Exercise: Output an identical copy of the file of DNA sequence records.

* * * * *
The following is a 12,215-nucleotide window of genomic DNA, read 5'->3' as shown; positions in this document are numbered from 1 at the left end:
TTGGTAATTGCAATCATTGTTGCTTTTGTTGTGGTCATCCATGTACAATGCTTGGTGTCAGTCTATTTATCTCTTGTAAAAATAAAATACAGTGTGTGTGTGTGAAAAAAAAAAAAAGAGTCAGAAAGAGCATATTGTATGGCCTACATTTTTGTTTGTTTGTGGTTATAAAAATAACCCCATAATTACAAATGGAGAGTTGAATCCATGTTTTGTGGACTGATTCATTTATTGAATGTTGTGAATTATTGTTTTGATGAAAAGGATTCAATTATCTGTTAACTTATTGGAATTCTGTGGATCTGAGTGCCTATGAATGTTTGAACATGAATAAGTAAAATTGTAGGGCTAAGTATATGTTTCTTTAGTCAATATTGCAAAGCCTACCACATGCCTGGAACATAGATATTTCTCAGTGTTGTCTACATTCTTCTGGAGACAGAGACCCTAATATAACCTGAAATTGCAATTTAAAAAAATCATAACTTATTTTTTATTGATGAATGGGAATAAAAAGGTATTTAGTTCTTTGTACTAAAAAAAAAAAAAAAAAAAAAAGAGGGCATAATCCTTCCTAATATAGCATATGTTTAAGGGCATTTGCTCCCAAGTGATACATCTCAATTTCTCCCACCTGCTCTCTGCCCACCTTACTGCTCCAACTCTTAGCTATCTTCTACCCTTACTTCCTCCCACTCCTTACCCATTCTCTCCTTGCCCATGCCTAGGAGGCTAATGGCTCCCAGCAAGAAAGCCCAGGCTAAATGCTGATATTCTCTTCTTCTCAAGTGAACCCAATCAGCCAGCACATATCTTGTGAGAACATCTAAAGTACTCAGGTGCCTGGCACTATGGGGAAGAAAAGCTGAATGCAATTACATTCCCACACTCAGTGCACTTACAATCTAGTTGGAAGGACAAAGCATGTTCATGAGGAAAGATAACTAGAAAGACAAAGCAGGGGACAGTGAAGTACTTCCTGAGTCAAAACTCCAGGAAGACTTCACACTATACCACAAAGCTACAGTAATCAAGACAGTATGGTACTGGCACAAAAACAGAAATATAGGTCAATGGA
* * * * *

The following is a 12,215-nucleotide window of genomic DNA, read 5'->3' as shown; positions in this document are numbered from 1 at the left end:
TTGGTAATTGCAATCATTGTTGCTTTTGTTGTGGTCATCCATGTACAATGCTTGGTGTCAGTCTATTTATCTCTTGTAAAAATAAAATACAGTGTGTGTGTGTGAAAAAAAAAAAAAGAGTCAGAAAGAGCATATTGTATGGCCTACATTTTTGTTTGTTTGTGGTTATAAAAATAACCCCATAATTACAAATGGAGAGTTGAATCCATGTTTTGTGGACTGATTCATTTATTGAATGTTGTGAATTATTGTTTTGATGAAAAGGATTCAATTATCTGTTAACTTATTGGAATTCTGTGGATCTGAGTGCCTATGAATGTTTGAACATGAATAAGTAAAATTGTAGGGCTAAGTATATGTTTCTTTAGTCAATATTGCAAAGCCTACCACATGCCTGGAACATAGATATTTCTCAGTGTTGTCTACATTCTTCTGGAGACAGAGACCCTAATATAACCTGAAATTGCAATTTAAAAAAATCATAACTTATTTTTTATTGATGAATGGGAATAAAAAGGTATTTAGTTCTTTGTACTAAAAAAAAAAAAAAAAAAAAAAGAGGGCATAATCCTTCCTAATATAGCATATGTTTAAGGGCATTTGCTCCCAAGTGATACATCTCAATTTCTCCCACCTGCTCTCTGCCCACCTTACTGCTCCAACTCTTAGCTATCTTCTACCCTTACTTCCTCCCACTCCTTACCCATTCTCTCCTTGCCCATGCCTAGGAGGCTAATGGCTCCCAGCAAGAAAGCCCAGGCTAAATGCTGATATTCTCTTCTTCTCAAGTGAACCCAATCAGCCAGCACATATCTTGTGAGAACATCTAAAGTACTCAGGTGCCTGGCACTATGGGGAAGAAAAGCTGAATGCAATTACATTCCCACACTCAGTGCACTTACAATCTAGTTGGAAGGACAAAGCATGTTCATGAGGAAAGATAACTAGAAAGACAAAGCAGGGGACAGTGAAGTACTTCCTGAGTCAAAACTCCAGGAAGACTTCACACTATACCACAAAGCTACAGTAATCAAGACAGTATGGTACTGGCACAAAAACAGAAATATAGGTCAATGGA